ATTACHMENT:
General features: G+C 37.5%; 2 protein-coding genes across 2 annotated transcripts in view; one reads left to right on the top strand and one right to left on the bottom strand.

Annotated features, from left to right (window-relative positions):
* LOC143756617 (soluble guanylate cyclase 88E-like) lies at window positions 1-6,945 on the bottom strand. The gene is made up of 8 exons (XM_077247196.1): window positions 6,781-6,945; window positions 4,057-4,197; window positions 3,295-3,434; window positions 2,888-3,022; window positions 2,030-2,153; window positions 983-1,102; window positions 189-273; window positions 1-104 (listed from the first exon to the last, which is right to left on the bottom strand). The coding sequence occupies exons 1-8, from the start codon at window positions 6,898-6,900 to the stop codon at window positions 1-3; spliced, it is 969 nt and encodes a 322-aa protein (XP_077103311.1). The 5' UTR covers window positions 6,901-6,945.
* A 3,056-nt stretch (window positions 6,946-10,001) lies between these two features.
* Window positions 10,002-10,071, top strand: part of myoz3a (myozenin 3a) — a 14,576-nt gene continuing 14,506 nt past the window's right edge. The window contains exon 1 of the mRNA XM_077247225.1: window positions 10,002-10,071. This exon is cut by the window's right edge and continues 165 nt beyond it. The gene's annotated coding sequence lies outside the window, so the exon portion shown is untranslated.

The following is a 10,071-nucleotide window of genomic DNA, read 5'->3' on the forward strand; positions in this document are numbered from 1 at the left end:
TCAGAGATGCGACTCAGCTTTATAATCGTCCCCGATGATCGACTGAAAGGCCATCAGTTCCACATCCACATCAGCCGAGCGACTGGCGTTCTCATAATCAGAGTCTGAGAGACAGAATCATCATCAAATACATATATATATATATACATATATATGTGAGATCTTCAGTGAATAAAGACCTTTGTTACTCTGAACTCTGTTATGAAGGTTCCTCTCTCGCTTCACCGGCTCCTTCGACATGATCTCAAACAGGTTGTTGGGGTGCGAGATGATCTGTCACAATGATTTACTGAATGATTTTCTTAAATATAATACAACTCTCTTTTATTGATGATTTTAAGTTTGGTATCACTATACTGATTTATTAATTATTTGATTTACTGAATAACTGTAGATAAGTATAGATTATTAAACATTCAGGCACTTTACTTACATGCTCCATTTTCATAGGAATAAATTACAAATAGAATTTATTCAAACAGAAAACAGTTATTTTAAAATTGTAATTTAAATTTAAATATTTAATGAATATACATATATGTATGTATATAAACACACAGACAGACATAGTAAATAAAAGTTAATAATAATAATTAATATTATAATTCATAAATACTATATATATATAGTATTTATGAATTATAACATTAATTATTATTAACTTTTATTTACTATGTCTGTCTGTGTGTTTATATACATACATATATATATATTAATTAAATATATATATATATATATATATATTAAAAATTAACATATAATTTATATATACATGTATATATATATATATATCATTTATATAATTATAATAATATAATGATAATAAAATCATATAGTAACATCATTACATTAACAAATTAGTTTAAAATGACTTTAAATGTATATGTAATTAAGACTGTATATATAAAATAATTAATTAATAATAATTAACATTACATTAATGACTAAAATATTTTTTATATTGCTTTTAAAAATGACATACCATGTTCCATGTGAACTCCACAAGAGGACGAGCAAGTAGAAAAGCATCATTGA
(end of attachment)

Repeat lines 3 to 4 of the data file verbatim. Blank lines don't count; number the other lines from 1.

* LOC143756617 (soluble guanylate cyclase 88E-like) lies at window positions 1-6,945 on the bottom strand. The gene is made up of 8 exons (XM_077247196.1): window positions 6,781-6,945; window positions 4,057-4,197; window positions 3,295-3,434; window positions 2,888-3,022; window positions 2,030-2,153; window positions 983-1,102; window positions 189-273; window positions 1-104 (listed from the first exon to the last, which is right to left on the bottom strand). The coding sequence occupies exons 1-8, from the start codon at window positions 6,898-6,900 to the stop codon at window positions 1-3; spliced, it is 969 nt and encodes a 322-aa protein (XP_077103311.1). The 5' UTR covers window positions 6,901-6,945.
* A 3,056-nt stretch (window positions 6,946-10,001) lies between these two features.